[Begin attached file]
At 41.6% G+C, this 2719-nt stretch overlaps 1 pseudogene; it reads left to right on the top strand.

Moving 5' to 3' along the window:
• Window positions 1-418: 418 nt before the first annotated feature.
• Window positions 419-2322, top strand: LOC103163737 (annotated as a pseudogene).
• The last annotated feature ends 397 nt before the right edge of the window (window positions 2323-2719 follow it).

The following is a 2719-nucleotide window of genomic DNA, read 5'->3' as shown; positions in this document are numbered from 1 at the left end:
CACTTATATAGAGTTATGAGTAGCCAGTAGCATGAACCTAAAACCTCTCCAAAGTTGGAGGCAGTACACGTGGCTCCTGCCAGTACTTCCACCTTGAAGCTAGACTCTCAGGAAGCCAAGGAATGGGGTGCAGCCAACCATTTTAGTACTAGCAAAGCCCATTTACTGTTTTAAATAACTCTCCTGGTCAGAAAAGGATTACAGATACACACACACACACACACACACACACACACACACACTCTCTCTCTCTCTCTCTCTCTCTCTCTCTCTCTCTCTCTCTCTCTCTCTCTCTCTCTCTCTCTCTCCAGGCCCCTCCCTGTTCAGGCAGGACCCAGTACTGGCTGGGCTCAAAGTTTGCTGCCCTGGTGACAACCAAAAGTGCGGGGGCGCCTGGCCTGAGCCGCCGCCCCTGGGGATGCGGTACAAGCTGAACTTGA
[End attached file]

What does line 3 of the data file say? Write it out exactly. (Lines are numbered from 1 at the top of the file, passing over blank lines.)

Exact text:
• Window positions 1-418: 418 nt before the first annotated feature.